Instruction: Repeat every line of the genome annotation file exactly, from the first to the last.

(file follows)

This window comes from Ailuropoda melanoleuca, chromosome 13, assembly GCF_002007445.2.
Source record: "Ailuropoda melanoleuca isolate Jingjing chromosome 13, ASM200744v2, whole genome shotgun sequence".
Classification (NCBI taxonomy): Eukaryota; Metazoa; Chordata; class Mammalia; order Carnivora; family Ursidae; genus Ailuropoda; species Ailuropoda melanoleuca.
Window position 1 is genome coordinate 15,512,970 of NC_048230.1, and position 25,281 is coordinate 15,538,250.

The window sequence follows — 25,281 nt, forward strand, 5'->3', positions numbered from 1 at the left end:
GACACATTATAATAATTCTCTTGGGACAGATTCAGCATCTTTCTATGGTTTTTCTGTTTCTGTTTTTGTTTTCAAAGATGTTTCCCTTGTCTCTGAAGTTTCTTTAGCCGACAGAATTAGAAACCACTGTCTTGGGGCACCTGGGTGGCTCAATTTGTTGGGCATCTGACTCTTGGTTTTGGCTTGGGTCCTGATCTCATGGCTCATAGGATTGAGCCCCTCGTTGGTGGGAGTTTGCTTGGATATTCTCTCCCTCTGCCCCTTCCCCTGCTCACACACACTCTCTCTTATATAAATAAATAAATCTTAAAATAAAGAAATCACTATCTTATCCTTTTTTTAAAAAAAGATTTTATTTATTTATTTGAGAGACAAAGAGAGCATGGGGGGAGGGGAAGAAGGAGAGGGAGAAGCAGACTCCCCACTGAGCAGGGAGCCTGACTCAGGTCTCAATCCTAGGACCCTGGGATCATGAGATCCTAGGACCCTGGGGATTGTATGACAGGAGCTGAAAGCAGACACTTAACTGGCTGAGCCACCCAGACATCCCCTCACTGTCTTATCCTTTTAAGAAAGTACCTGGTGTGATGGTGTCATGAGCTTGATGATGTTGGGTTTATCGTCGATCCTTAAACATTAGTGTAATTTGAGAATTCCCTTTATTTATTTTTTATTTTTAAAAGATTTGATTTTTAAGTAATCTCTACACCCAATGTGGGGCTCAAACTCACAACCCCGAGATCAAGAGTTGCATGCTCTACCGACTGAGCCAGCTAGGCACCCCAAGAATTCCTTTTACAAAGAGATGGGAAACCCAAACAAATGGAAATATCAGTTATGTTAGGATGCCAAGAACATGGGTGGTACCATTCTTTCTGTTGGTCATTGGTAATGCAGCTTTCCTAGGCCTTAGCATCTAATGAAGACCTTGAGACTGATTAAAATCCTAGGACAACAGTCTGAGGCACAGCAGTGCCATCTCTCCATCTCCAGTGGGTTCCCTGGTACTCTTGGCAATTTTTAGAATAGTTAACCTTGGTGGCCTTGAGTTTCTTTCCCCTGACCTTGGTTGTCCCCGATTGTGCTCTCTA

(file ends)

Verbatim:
This window comes from Ailuropoda melanoleuca, chromosome 13, assembly GCF_002007445.2.
Source record: "Ailuropoda melanoleuca isolate Jingjing chromosome 13, ASM200744v2, whole genome shotgun sequence".
Classification (NCBI taxonomy): Eukaryota; Metazoa; Chordata; class Mammalia; order Carnivora; family Ursidae; genus Ailuropoda; species Ailuropoda melanoleuca.
Window position 1 is genome coordinate 15,512,970 of NC_048230.1, and position 25,281 is coordinate 15,538,250.

The window sequence follows — 25,281 nt, forward strand, 5'->3', positions numbered from 1 at the left end:
GACACATTATAATAATTCTCTTGGGACAGATTCAGCATCTTTCTATGGTTTTTCTGTTTCTGTTTTTGTTTTCAAAGATGTTTCCCTTGTCTCTGAAGTTTCTTTAGCCGACAGAATTAGAAACCACTGTCTTGGGGCACCTGGGTGGCTCAATTTGTTGGGCATCTGACTCTTGGTTTTGGCTTGGGTCCTGATCTCATGGCTCATAGGATTGAGCCCCTCGTTGGTGGGAGTTTGCTTGGATATTCTCTCCCTCTGCCCCTTCCCCTGCTCACACACACTCTCTCTTATATAAATAAATAAATCTTAAAATAAAGAAATCACTATCTTATCCTTTTTTTAAAAAAAGATTTTATTTATTTATTTGAGAGACAAAGAGAGCATGGGGGGAGGGGAAGAAGGAGAGGGAGAAGCAGACTCCCCACTGAGCAGGGAGCCTGACTCAGGTCTCAATCCTAGGACCCTGGGATCATGAGATCCTAGGACCCTGGGGATTGTATGACAGGAGCTGAAAGCAGACACTTAACTGGCTGAGCCACCCAGACATCCCCTCACTGTCTTATCCTTTTAAGAAAGTACCTGGTGTGATGGTGTCATGAGCTTGATGATGTTGGGTTTATCGTCGATCCTTAAACATTAGTGTAATTTGAGAATTCCCTTTATTTATTTTTTATTTTTAAAAGATTTGATTTTTAAGTAATCTCTACACCCAATGTGGGGCTCAAACTCACAACCCCGAGATCAAGAGTTGCATGCTCTACCGACTGAGCCAGCTAGGCACCCCAAGAATTCCTTTTACAAAGAGATGGGAAACCCAAACAAATGGAAATATCAGTTATGTTAGGATGCCAAGAACATGGGTGGTACCATTCTTTCTGTTGGTCATTGGTAATGCAGCTTTCCTAGGCCTTAGCATCTAATGAAGACCTTGAGACTGATTAAAATCCTAGGACAACAGTCTGAGGCACAGCAGTGCCATCTCTCCATCTCCAGTGGGTTCCCTGGTACTCTTGGCAATTTTTAGAATAGTTAACCTTGGTGGCCTTGAGTTTCTTTCCCCTGACCTTGGTTGTCCCCGATTGTGCTCTCTA